Wednesday, April 25, 2012

Israeli writers today

In a comment on a review of Amos Oz's Scenes from Village Life over at Tony's Reading List, I remarked that there's a new shift in Israeli literature away from vague descriptions of the hardships and political turmoil of the region. In my haste and carelessness, I unintentionally led to some confusion, with Tony responding: "So are you saying that in the past writers preferred to allude to the issues rather than confront them?" To which I must apologize and say, No. That's not at all what I was referring to.

I generally divide Israeli literature into three categories - there's the older generation of writers (like S. Y. Agnon or even Aharon Appelfeld) who are irrelevant for this post, the middle, commonly translated era of Amos Oz, A. B. Yehoshua, David Grossman and a few others, and then there's the modern era - authors who have only recently begun their literary careers and are writing in what seems to be a post-political age.

It's this post-political age I was referring to in my comment. Authors like Grossman and Yehoshua (and I suspect Oz as well, though I have not actually read any of his works...) often refer to the regional struggles in a vague and background sort of way - the matters always exist in the story, but they are not always explicit. They do not take center stage, or even when they do, they don't exactly. It's an effect that mainly echoes a feeling in Israeli society: life goes on, but there's always a nagging something that casts its shadow over the bigger picture.

The younger generation of Israeli writers, though, have started to step away from this coy game. Instead, there has been an explosion in social literature: you can hardly walk into a bookstore without tripping over the next great novel about a middle-aged Tel-Aviv-ite, or the life and times of a kibbutz. There are still war-stories, and historical fiction that delves into many of Israel's older wars, as well as many books that deal with the issues head-on, but fewer and fewer novels seem to have that shadow hanging over them, or political aspirations of any kind, instead falling into more distinct characterizations. The Grossman-Oz-Yehoshua triangle of political activism has paved way for a clear division, allowing authors to write books separate from any socio-political issues. A sign of the times, perhaps.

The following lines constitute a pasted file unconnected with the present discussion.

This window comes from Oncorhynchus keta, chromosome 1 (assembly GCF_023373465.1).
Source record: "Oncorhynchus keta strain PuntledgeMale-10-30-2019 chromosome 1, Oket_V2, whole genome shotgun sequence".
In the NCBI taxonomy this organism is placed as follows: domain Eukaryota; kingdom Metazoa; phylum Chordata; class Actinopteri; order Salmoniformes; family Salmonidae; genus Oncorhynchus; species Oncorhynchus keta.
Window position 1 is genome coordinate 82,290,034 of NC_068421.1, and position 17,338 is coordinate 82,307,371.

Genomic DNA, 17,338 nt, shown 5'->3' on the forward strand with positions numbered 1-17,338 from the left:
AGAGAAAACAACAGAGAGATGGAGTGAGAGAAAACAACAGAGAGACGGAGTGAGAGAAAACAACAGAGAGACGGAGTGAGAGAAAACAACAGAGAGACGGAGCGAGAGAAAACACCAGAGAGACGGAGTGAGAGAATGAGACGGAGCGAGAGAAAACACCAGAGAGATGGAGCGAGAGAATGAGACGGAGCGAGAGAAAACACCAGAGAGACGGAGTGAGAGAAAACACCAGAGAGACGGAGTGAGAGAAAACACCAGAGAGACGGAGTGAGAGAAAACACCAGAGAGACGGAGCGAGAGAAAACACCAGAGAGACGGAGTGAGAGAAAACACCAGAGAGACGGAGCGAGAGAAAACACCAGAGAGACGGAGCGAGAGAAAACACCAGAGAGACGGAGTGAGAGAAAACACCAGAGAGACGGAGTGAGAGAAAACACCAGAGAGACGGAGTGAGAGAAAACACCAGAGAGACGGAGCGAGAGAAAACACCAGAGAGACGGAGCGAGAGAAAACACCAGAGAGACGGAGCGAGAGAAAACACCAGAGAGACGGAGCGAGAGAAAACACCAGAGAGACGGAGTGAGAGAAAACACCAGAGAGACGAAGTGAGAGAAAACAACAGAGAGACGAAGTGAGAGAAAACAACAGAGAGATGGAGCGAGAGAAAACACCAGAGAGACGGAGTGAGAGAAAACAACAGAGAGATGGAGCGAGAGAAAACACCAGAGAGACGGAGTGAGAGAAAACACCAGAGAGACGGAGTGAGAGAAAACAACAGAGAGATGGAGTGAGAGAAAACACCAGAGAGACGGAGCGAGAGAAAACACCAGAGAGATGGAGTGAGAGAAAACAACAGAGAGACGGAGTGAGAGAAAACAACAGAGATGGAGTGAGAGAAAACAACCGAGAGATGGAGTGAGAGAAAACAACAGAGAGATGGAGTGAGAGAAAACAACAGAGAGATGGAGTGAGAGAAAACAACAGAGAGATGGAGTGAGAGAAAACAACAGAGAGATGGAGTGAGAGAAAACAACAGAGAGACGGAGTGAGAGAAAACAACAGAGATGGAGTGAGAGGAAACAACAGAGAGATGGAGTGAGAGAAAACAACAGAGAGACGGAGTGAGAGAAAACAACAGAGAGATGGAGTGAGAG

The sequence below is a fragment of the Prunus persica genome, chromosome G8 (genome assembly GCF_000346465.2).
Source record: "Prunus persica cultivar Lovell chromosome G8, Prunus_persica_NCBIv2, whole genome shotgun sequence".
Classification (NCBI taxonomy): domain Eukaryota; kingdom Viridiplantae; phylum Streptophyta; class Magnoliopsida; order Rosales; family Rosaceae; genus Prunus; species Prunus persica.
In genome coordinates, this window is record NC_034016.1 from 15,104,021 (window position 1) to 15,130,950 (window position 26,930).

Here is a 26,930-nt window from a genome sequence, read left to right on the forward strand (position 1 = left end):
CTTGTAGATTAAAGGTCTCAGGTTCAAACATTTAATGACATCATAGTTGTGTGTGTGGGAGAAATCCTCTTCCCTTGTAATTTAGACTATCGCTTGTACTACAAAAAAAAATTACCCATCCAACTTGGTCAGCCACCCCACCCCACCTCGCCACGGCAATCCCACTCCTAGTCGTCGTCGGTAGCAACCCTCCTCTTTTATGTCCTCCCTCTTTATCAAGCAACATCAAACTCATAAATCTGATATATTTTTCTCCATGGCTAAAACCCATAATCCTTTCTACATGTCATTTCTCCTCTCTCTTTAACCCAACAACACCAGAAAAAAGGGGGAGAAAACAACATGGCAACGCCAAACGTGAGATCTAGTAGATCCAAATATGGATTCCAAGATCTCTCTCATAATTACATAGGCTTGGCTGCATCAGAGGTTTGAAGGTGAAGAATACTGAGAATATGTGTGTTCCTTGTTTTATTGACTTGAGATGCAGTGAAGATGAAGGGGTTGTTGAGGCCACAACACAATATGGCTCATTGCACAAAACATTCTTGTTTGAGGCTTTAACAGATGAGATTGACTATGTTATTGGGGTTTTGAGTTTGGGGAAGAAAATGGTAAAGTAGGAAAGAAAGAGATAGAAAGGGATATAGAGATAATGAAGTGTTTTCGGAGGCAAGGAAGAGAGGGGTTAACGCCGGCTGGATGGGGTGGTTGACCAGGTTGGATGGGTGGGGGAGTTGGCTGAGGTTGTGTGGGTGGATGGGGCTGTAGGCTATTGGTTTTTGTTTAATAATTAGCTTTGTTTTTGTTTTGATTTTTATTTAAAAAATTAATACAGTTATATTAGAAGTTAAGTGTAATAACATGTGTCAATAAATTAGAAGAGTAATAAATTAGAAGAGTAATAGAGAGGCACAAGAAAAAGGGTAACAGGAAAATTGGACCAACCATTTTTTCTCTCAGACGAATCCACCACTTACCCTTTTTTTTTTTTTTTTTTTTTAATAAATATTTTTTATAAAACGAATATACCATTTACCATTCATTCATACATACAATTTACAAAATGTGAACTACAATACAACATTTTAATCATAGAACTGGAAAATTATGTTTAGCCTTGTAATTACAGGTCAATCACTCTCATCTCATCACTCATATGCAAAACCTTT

Thursday, April 19, 2012

Debunking the golden age of literature idea... again

After years of arguing against the alleged "golden age" of literacy and literature, I have to admit to a bit of smug delight in seeing this chart (via Books, Inq.):

As the attached article points out, this chart seems very much indicative of the fact that reading rates have risen sharply over the past fifty years, rather than declined from a so-called better time for reading and literature. Madrigal, however, starts to get a bit muddled and distracted when attempting to explain away this statistic (or rather, what we assume to be the statistic, as this survey is outdated by a few years... also, perhaps more people today are in the middle of reading, but overall finish fewer books...? I'm going to ignore that thought for the purposes of this post...).
After I posted this chart, Twitter friends made some good points: 1) This chart does not establish that high-quality literature readers have increased. That is true. 2) There are a lot of factors that go into these numbers and variables that are unaccounted for 3) The big spike is partially driven by higher levels of higher education attainment. 4) Perhaps the quality of books has fallen, even as the number of readers has grown. 
While Madrigal is not wrong to address these points (particularly after they were raised by various readers), I feel that too many concessions are made to satisfy that awful misconception that there obviously was a golden age, and that today is the terrible, apocalyptic, polar opposite of that time. People seem to be rushing to maintain that age-old idea, whether by trying to dismiss the quality of the books people read today, or even by saying that it's only because of increased education (and that's clearly such a terrible thing, right?). Madrigal ends the article with a slight back-out, pointing out that today we only remember the best books of that golden age, while bad books of our modern era have yet to fade from the public view.

It's a bit of a weak ending, a point I feel needs to be reemphasized. Today - right now - we cannot know what will be remembered. What we see from previous generations has gone through dozens of filters, whether of literary awards, bestsellers, or simply books that have gained a following over the decades. The bad books have long ago gone out of print. Even many good books have gone the way of the dinosaur. This is, alas, the natural cycle of books (though makes a strong case for the return of many of these often-ridiculous books).

The fact is, though, that even if books today are of lower quality (and that's a huge if), I am firmly of the belief that at least people are reading, and more importantly, capable of reading. I cannot judge a reader for liking certain books, or having a particular style. I can judge a person for actively choosing not to read. It would appear that had I lived in the fifties, I would have had to be a lot more judgmental.